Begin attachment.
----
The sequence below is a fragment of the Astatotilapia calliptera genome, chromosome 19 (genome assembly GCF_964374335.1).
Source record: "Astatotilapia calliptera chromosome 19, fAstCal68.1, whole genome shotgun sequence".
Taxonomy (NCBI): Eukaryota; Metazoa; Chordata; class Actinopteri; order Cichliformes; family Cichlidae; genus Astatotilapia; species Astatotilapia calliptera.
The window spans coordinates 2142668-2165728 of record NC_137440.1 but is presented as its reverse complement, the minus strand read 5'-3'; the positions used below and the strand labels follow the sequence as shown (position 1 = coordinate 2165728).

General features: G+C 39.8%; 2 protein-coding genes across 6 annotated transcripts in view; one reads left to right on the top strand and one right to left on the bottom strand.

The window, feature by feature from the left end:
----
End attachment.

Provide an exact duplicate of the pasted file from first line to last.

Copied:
The sequence below is a fragment of the Astatotilapia calliptera genome, chromosome 19 (genome assembly GCF_964374335.1).
Source record: "Astatotilapia calliptera chromosome 19, fAstCal68.1, whole genome shotgun sequence".
Taxonomy (NCBI): Eukaryota; Metazoa; Chordata; class Actinopteri; order Cichliformes; family Cichlidae; genus Astatotilapia; species Astatotilapia calliptera.
The window spans coordinates 2142668-2165728 of record NC_137440.1 but is presented as its reverse complement, the minus strand read 5'-3'; the positions used below and the strand labels follow the sequence as shown (position 1 = coordinate 2165728).

General features: G+C 39.8%; 2 protein-coding genes across 6 annotated transcripts in view; one reads left to right on the top strand and one right to left on the bottom strand.

The window, feature by feature from the left end: